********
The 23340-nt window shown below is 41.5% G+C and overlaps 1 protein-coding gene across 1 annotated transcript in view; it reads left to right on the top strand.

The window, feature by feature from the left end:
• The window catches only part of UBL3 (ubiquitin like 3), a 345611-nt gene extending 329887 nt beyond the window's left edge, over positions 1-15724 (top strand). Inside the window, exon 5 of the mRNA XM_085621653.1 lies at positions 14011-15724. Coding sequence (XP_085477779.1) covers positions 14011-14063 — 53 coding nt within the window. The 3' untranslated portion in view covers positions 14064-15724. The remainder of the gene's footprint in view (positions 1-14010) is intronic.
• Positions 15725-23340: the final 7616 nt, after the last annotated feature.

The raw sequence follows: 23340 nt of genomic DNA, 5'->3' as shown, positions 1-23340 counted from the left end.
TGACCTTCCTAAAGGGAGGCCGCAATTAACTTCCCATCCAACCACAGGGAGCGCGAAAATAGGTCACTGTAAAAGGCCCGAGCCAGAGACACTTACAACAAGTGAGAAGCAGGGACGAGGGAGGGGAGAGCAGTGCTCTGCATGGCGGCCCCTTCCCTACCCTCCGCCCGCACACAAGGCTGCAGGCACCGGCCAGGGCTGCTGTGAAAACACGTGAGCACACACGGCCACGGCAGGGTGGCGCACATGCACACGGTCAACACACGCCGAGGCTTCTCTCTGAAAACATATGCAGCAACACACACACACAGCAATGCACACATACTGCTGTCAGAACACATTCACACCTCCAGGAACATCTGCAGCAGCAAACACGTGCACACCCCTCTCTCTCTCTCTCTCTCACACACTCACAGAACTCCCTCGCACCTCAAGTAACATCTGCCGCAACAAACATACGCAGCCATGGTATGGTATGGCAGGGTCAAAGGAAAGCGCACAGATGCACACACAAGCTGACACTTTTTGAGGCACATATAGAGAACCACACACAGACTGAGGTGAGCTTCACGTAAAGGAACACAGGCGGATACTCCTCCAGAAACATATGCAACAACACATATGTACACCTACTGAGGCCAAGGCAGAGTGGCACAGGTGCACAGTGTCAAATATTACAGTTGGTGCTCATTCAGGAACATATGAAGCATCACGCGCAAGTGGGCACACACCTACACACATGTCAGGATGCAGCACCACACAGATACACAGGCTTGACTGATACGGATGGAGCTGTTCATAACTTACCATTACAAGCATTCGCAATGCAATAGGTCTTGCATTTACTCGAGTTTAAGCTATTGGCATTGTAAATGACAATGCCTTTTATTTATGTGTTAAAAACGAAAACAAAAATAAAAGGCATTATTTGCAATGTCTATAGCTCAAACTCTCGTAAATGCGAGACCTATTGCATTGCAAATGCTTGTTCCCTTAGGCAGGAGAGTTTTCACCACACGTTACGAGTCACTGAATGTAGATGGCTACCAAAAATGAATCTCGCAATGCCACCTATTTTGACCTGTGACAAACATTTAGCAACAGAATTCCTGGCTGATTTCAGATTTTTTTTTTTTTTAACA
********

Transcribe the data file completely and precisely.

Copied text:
The 23340-nt window shown below is 41.5% G+C and overlaps 1 protein-coding gene across 1 annotated transcript in view; it reads left to right on the top strand.

The window, feature by feature from the left end:
• The window catches only part of UBL3 (ubiquitin like 3), a 345611-nt gene extending 329887 nt beyond the window's left edge, over positions 1-15724 (top strand). Inside the window, exon 5 of the mRNA XM_085621653.1 lies at positions 14011-15724. Coding sequence (XP_085477779.1) covers positions 14011-14063 — 53 coding nt within the window. The 3' untranslated portion in view covers positions 14064-15724. The remainder of the gene's footprint in view (positions 1-14010) is intronic.
• Positions 15725-23340: the final 7616 nt, after the last annotated feature.

The raw sequence follows: 23340 nt of genomic DNA, 5'->3' as shown, positions 1-23340 counted from the left end.
TGACCTTCCTAAAGGGAGGCCGCAATTAACTTCCCATCCAACCACAGGGAGCGCGAAAATAGGTCACTGTAAAAGGCCCGAGCCAGAGACACTTACAACAAGTGAGAAGCAGGGACGAGGGAGGGGAGAGCAGTGCTCTGCATGGCGGCCCCTTCCCTACCCTCCGCCCGCACACAAGGCTGCAGGCACCGGCCAGGGCTGCTGTGAAAACACGTGAGCACACACGGCCACGGCAGGGTGGCGCACATGCACACGGTCAACACACGCCGAGGCTTCTCTCTGAAAACATATGCAGCAACACACACACACAGCAATGCACACATACTGCTGTCAGAACACATTCACACCTCCAGGAACATCTGCAGCAGCAAACACGTGCACACCCCTCTCTCTCTCTCTCTCTCACACACTCACAGAACTCCCTCGCACCTCAAGTAACATCTGCCGCAACAAACATACGCAGCCATGGTATGGTATGGCAGGGTCAAAGGAAAGCGCACAGATGCACACACAAGCTGACACTTTTTGAGGCACATATAGAGAACCACACACAGACTGAGGTGAGCTTCACGTAAAGGAACACAGGCGGATACTCCTCCAGAAACATATGCAACAACACATATGTACACCTACTGAGGCCAAGGCAGAGTGGCACAGGTGCACAGTGTCAAATATTACAGTTGGTGCTCATTCAGGAACATATGAAGCATCACGCGCAAGTGGGCACACACCTACACACATGTCAGGATGCAGCACCACACAGATACACAGGCTTGACTGATACGGATGGAGCTGTTCATAACTTACCATTACAAGCATTCGCAATGCAATAGGTCTTGCATTTACTCGAGTTTAAGCTATTGGCATTGTAAATGACAATGCCTTTTATTTATGTGTTAAAAACGAAAACAAAAATAAAAGGCATTATTTGCAATGTCTATAGCTCAAACTCTCGTAAATGCGAGACCTATTGCATTGCAAATGCTTGTTCCCTTAGGCAGGAGAGTTTTCACCACACGTTACGAGTCACTGAATGTAGATGGCTACCAAAAATGAATCTCGCAATGCCACCTATTTTGACCTGTGACAAACATTTAGCAACAGAATTCCTGGCTGATTTCAGATTTTTTTTTTTTTTAACA